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Inside the mind of OJ Simpson

In 1995 O.J. Simpson, the football superstar affectionately nicknamed "the Juice" found himself as the defendant in "The Trial of the Century". The charge: First degree murder of his ex-wife, Nicole Brown Simpson and her friend, Ronald Goldman. At the time it was the biggest trial in U.S. history, and arguably remains so today, right up there with Casey Anthony and Jodi Arias.

OJ Simpson was not born with a silver spoon in his mouth. As a child he developed rickets and had to wear braces on his legs until he was five. He lived in the projects, belonged to a gang and served a brief stint in jail.

In high school he excelled in football, and received a  Junior College scholarship, which paved the way for him to enroll at USC. There, he was twice named an All-American, and awarded the Heisman trophy.

O.J. Simpson always believed that the normal rules of society did not apply to him.

He set numerous records in the NFL, and is still one of the most famous running backs in the history of football.

O.J. Simpson was an athlete who came from nothing and created an empire. It wasn't given to him -- he worked hard for it and earned it.

He was looked up to, in fact worshipped, by millions. He broke many racial barriers and was loved by all.

When he retired from the NFL he was at the top of his game, an icon, and began acting in both television and movies. Whatever he wanted, he got and he had no trouble showing it off. He had the Heisman, the big mansion and more money than he knew what to do with. His every whim was catered to wherever he went.

O.J. was living a great life, and was a married man when he met 17-year-old Nicole Brown. He soon divorced his wife and married the beautiful Nicole, but it wasn't long before trouble began brewing.

Nicole kept a diary, describing the anger, the hitting, the kicking, the fighting. She had photos of her injuries and she also had witnesses.

When she filed for divorce, the stalking began. She wrote that she was extremely frightened that he would carry out his threats to kill her, and that he had become a monster.

Yet, nothing was done and he continued to stalk and harass, wherever she went.

This is when we get our first glimpse inside the mind of O.J. It’s a very simple analysis. He was an abuser of the worst kind, one with money, power and fame. Nicole was not a wife, but rather a possession like the big L.A. mansion, the Heisman trophy and the NFL records.

He expected her to cater to him like an adoring fan and when she did not, he became furious.

While he was still married to Nicole he was living a wild, single life. He wanted her to excuse his indiscretions-- something she did up to a point.

Finally, she wrote OJ a letter  that she was through with the abuse, through with the cheating, and wanted a new life. OJ just could not accept that. HE could walk away from someone, but no one was going to walk away from him.

The abuser mindset is all about power and control over another person, usually a love interest. The abuser often has a fear they are not good enough and use psychological insults and isolation to gain control.

This starts the cycle leading to verbal and then physical abuse. At some point the abuser realizes he is losing his possession and the mindset kicks in: "Well, if I can't have her no one else will.”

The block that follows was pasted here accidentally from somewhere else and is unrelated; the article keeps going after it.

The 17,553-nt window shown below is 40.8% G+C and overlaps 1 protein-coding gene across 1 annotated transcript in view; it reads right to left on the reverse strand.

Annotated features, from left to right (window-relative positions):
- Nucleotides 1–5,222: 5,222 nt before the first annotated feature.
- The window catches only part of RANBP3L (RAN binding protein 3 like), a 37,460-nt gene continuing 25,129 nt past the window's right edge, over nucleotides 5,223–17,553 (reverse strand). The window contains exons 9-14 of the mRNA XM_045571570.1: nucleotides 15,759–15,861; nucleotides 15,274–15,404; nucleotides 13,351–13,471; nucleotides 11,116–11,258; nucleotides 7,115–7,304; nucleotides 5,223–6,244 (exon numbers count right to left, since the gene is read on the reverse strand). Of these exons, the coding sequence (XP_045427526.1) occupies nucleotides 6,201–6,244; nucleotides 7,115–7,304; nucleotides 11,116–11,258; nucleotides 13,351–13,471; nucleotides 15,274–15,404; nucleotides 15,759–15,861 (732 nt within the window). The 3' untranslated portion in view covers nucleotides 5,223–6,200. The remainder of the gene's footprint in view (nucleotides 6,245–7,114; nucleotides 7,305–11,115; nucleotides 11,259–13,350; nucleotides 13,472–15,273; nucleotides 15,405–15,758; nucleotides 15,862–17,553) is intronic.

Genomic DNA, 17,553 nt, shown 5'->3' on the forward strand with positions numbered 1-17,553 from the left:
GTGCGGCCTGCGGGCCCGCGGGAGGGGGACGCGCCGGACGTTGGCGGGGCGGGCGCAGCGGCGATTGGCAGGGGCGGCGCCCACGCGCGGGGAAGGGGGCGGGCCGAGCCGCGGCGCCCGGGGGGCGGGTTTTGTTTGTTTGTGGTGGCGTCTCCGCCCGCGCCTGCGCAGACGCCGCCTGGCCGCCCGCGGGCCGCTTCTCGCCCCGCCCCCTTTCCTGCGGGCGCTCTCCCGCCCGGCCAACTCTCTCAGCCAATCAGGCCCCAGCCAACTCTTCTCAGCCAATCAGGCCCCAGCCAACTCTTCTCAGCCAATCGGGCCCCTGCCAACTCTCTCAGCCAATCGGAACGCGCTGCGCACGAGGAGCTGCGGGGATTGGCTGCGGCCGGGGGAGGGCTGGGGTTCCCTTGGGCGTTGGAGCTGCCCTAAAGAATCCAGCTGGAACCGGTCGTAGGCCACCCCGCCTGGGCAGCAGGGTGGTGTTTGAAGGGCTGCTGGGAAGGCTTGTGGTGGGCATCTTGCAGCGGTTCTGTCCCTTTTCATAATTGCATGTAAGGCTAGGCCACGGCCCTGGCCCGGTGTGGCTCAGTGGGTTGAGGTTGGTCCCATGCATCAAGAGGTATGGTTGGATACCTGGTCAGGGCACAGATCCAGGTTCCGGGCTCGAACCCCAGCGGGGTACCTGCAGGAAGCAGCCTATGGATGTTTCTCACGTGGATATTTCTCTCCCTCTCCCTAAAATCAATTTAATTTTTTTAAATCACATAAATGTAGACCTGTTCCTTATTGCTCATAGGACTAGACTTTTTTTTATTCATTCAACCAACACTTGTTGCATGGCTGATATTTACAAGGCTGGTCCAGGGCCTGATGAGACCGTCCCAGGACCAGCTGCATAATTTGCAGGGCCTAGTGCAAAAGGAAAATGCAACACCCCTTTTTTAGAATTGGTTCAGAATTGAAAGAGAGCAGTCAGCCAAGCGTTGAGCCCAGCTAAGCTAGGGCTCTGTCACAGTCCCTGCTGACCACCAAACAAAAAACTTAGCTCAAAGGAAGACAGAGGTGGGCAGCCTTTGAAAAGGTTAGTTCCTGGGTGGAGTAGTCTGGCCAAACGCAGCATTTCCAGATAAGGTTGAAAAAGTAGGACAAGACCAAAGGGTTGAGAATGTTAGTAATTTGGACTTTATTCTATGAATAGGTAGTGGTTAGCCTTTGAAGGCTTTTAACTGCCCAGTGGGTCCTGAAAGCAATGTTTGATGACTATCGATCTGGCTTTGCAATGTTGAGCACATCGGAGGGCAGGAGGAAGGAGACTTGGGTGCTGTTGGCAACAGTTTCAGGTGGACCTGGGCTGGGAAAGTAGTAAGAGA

In the end, Nicole's fear was realized.  Her throat was slashed, and she and Goldman were brutally stabbed repeatedly.

The O.J. mindset is one of an abuser coupled with that of an entitled celebrity. He was “the Juice,” the beloved O.J. and Nicole belonged to him. 

The normal rules of society did not apply to him; he could do what he wanted, when he wanted and there would always be an adoring public to have his back. 

There were always women more than ready to jump in bed with him and men who wanted to be his friends. 

O.J. was a suspect in his ex-wife’s murder. His trial, which was presided over by Judge Lance Ito, lasted nine months, but was deliberated by the jury for only four hours. 

O.J. was found not guilty. 

Reactions to the verdict split along racial lines-- blacks for the most part celebrated and whites, formerly his biggest supporters, felt Simpson got away with murder. But let's not forget, even though he was found not guilty, he was later found liable for civil damages to the tune of $33.5 million.

This and the legal fees from his two trials wrecked his financial empire and brought his playhouse tumbling down.

So, what’s a superstar celebrity to do when he’s lost everything? In OJ’s case it lead to stealing sports memorabilia he had signed years before. He needed the money and it didn't matter that the property was owned by another-- his autograph was on the merchandise and therefore he wanted it. It was really his, right? After all he was “the Juice.”

The jury didn't see it that way, and O.J. was found guilty of armed robbery and kidnapping- sentenced to spend 9-to-33 years in prison. 

For the majority of Americans, who believe he got away with murder, this was considered the ultimate payback for killing his ex-wife and her friend. 

Now O.J. is attempting to get that guilty verdict reversed with a new trial. He says he didn't have adequate representation -- placing the blame (of course) on somebody else -- his lawyer at the time. We will find soon find out if OJ is granted a new trial. 

It's all or nothing for O.J. with this move, but if his wish is granted you can bet this trial will be a media circus just like the first one. If another trial is granted, it will be O.J.'s Hail Mary pass, a last ditch effort to get out of prison before he is an old, old man.

Dr. Dale Archer is a psychiatrist and frequent guest on "FoxNews.com Live." For more, visit his website: Dr.DaleArcher.com.